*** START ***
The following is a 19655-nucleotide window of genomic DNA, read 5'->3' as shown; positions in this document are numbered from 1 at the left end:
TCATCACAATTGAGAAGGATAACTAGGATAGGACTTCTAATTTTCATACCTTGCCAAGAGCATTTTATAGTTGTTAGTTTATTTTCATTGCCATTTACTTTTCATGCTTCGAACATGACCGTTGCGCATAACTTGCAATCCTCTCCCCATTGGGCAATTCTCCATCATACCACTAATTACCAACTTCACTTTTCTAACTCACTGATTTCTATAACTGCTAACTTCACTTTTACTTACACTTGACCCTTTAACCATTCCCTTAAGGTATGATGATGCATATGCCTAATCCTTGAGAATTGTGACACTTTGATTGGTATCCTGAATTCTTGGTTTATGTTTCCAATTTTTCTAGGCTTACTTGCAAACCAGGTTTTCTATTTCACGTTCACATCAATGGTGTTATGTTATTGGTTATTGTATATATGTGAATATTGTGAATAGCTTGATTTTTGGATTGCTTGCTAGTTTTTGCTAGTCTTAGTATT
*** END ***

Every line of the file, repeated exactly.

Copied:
The following is a 19655-nucleotide window of genomic DNA, read 5'->3' as shown; positions in this document are numbered from 1 at the left end:
TCATCACAATTGAGAAGGATAACTAGGATAGGACTTCTAATTTTCATACCTTGCCAAGAGCATTTTATAGTTGTTAGTTTATTTTCATTGCCATTTACTTTTCATGCTTCGAACATGACCGTTGCGCATAACTTGCAATCCTCTCCCCATTGGGCAATTCTCCATCATACCACTAATTACCAACTTCACTTTTCTAACTCACTGATTTCTATAACTGCTAACTTCACTTTTACTTACACTTGACCCTTTAACCATTCCCTTAAGGTATGATGATGCATATGCCTAATCCTTGAGAATTGTGACACTTTGATTGGTATCCTGAATTCTTGGTTTATGTTTCCAATTTTTCTAGGCTTACTTGCAAACCAGGTTTTCTATTTCACGTTCACATCAATGGTGTTATGTTATTGGTTATTGTATATATGTGAATATTGTGAATAGCTTGATTTTTGGATTGCTTGCTAGTTTTTGCTAGTCTTAGTATT